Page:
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COVID-19 has accelerated a number of work pattern trends, affecting the fundamentals of how we work, when we work and why we work. The tourism and hospitality is not a ‘work from home’ industry, it is a service industry that is about the provision of food, accommodation, and related activities. COVID-19 has affected the industry in several ways, in particular accelerating trends such as the scarcity of labour. So, could technology be a substitute for work? Professor Ian Yeoman spoke on this topic most recently at Edinburgh Napier University. Exploring trends such as automation, machine learning, brain computer interfaces, molecular nanotechnology and laws of accelerated returns, Professor Ian Yeoman presented four scenarios about the future of work including:

Robbie the Chef represents a world without human chefs in which production robots run the kitchen. This is a fully automated world. This is an example of the dramatic rise of robotics, automation, the advancement of science and rapid changes in technology. This is a fully automated world with a new leisure society. These changes address the massive labour shortages brought about because of an ageing population and competition between sectors.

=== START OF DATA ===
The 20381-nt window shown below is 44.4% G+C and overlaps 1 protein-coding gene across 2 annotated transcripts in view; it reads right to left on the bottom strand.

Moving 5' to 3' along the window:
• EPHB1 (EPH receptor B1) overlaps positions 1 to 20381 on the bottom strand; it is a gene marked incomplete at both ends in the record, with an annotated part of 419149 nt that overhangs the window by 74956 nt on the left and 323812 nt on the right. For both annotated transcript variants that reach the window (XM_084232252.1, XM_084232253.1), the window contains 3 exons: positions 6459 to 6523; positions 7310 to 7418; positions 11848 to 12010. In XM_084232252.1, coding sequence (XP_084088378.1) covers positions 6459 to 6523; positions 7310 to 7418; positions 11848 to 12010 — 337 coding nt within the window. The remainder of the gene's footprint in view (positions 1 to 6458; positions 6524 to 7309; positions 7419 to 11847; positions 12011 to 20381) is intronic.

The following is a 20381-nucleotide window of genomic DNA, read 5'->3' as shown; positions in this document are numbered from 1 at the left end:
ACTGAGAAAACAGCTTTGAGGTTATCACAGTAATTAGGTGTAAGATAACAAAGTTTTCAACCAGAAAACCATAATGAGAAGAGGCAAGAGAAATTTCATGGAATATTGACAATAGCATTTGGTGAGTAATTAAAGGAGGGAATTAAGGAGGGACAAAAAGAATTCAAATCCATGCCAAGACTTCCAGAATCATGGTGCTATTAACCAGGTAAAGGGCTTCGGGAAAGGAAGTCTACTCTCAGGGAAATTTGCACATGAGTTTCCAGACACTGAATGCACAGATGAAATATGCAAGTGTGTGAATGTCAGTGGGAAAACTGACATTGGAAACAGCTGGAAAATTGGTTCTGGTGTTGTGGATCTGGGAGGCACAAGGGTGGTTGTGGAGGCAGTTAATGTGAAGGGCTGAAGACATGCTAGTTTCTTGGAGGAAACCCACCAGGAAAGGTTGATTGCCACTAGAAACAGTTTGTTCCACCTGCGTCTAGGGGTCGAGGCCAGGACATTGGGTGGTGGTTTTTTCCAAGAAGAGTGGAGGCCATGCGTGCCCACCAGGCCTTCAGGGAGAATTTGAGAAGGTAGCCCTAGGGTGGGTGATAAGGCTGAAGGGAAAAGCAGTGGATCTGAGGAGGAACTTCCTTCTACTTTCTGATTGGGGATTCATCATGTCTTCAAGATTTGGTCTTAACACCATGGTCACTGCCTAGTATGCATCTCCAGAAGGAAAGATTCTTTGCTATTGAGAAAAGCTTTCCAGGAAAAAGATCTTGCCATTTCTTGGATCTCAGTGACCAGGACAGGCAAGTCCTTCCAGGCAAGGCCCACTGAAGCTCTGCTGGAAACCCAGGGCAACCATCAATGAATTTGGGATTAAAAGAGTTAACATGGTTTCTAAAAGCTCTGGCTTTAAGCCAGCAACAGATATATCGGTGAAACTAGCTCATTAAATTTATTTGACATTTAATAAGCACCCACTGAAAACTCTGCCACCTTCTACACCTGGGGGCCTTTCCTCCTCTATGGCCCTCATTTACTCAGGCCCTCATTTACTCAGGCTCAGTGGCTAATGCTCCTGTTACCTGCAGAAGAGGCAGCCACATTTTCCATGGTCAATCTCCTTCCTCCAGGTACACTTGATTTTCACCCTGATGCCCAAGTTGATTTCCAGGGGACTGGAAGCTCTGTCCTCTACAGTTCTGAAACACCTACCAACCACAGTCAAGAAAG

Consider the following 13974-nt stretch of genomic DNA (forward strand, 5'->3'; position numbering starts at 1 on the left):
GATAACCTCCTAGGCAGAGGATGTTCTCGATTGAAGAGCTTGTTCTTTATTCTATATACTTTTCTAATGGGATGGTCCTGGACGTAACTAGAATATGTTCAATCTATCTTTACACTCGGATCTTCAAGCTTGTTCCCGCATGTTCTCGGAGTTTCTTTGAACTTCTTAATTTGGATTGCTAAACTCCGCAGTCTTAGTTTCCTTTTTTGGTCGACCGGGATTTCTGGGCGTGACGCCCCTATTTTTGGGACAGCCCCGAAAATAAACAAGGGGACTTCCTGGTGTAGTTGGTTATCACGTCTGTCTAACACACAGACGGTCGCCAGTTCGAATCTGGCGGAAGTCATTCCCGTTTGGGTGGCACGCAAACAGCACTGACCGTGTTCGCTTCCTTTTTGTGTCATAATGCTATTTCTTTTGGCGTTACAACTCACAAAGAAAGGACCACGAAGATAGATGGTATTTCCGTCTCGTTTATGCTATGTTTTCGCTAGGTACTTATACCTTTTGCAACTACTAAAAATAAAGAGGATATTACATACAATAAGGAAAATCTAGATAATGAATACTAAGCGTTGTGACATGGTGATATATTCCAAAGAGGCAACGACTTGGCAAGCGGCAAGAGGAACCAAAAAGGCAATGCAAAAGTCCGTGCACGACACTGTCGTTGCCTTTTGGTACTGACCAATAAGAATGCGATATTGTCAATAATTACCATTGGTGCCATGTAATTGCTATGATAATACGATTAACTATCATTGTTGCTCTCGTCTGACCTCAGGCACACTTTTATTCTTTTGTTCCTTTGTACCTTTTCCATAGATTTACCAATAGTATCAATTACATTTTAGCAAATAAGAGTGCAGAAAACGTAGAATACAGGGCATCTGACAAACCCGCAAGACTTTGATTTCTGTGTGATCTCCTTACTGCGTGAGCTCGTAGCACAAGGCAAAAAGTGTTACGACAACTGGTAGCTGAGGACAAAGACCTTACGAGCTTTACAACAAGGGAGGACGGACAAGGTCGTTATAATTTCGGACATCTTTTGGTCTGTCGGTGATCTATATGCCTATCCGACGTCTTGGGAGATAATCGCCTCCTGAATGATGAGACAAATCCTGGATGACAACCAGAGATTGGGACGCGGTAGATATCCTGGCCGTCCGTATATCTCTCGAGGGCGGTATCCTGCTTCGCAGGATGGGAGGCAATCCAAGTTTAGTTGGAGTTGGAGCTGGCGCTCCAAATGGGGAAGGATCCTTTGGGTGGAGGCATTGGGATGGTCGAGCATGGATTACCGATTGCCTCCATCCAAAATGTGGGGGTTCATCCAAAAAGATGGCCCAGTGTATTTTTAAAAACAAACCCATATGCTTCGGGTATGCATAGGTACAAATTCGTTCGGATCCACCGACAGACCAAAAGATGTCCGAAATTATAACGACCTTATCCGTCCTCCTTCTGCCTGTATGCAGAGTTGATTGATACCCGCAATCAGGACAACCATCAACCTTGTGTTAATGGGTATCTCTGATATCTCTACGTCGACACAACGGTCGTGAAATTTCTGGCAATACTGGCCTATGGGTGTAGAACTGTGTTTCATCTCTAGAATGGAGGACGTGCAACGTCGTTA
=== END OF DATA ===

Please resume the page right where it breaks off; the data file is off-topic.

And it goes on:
West World Holiday Park is a popular tourist attraction about indulgent experiences shaped by advanced robots and avatars. It is supported by a thriving technology sector, showcasing how tourism has become an automated and contactless industry.

Weekends Only is a scenario about tourism businesses’ constant struggle for labour which resulted in a smaller but more professional industry, in which businesses have had to adapt to the competition for labour through career planning, incentives and social entrepreneurship.

The Day We Ran Out of Chefs represents how the tourism and hospitality sector became unsustainable as it couldn’t compete with other industries which offered better terms and conditions.